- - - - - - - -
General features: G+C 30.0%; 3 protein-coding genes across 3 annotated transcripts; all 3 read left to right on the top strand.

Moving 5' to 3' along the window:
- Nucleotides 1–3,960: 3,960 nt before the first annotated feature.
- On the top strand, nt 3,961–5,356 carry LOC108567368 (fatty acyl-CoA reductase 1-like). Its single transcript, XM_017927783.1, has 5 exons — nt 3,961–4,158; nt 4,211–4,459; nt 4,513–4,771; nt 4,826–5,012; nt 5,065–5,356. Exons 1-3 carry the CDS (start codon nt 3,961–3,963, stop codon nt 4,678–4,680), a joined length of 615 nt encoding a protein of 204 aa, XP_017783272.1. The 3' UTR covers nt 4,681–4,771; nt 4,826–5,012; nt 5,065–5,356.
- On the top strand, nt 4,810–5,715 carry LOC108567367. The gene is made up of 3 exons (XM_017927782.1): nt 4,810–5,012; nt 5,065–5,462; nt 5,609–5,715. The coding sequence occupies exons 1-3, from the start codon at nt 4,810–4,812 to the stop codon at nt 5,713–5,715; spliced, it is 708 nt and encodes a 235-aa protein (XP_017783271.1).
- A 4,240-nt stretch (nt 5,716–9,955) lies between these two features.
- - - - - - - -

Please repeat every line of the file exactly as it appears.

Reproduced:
General features: G+C 30.0%; 3 protein-coding genes across 3 annotated transcripts; all 3 read left to right on the top strand.

Moving 5' to 3' along the window:
- Nucleotides 1–3,960: 3,960 nt before the first annotated feature.
- On the top strand, nt 3,961–5,356 carry LOC108567368 (fatty acyl-CoA reductase 1-like). Its single transcript, XM_017927783.1, has 5 exons — nt 3,961–4,158; nt 4,211–4,459; nt 4,513–4,771; nt 4,826–5,012; nt 5,065–5,356. Exons 1-3 carry the CDS (start codon nt 3,961–3,963, stop codon nt 4,678–4,680), a joined length of 615 nt encoding a protein of 204 aa, XP_017783272.1. The 3' UTR covers nt 4,681–4,771; nt 4,826–5,012; nt 5,065–5,356.
- On the top strand, nt 4,810–5,715 carry LOC108567367. The gene is made up of 3 exons (XM_017927782.1): nt 4,810–5,012; nt 5,065–5,462; nt 5,609–5,715. The coding sequence occupies exons 1-3, from the start codon at nt 4,810–4,812 to the stop codon at nt 5,713–5,715; spliced, it is 708 nt and encodes a 235-aa protein (XP_017783271.1).
- A 4,240-nt stretch (nt 5,716–9,955) lies between these two features.